In addition to the rate hike, the Fed also expects to begin reducing its holdings of Treasury securities and agency debt and agency mortgage-backed securities at the coming meeting. Although little is understood about the impact of QT to financial conditions and the timing and size of quantitative tightening (QT) remain unclear, it will amount to a drain of liquidity in the market. What we know today is that 10-year Treasury yield tend to fall following the end of QE. As money supply growth moderates from base effect and reduction of Fed’s balance sheet, market volatility tends to rise and multiples slide lower, which we will discuss in the next section. A steepening in the yield curve would be a sign that the economy could handle higher policy rate and a green light for risk assets (Chart 7). In the meanwhile, we remain cautiously overweight equities in a balanced portfolio.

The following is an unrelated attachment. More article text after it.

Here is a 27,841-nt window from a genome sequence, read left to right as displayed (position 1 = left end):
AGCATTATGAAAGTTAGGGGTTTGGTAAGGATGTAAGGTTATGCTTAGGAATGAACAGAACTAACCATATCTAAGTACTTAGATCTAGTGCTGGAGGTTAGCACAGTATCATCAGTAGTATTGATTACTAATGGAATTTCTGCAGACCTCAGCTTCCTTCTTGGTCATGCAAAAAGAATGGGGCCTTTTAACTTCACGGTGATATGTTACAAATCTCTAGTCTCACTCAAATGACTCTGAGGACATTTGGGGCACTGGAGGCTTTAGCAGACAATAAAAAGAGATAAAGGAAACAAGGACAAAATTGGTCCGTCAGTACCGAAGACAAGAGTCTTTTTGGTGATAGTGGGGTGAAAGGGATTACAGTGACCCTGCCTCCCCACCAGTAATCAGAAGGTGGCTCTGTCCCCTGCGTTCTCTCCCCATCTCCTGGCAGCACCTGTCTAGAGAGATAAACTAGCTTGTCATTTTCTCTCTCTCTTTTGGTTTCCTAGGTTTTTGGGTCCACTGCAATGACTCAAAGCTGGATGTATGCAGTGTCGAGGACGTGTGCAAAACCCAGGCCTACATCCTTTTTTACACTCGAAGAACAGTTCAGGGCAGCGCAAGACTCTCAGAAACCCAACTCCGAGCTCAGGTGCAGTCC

We still believe that the current inflationary pressure is driven by supply disruptions affecting many industries and commodities. For example, chip shortages in the auto sector pushed used and new car prices much higher in the past two years, which was significant contributor to headline inflation. Similar case could be made to food and energy prices, which were already creeping higher even before the war in Ukraine. More worrisome is the stagnation in global trade to GDP as companies’ priority shifts from efficiency to resilience, which mean higher goods prices for consumers in the long run. But so far there are little signs that we are entering a major inflationary period. Chart 8 shows that money velocity (nominal GDP divided by M2) has barely risen in Q4 2021, contrary to what happened in the previous high inflation periods in the 1970s.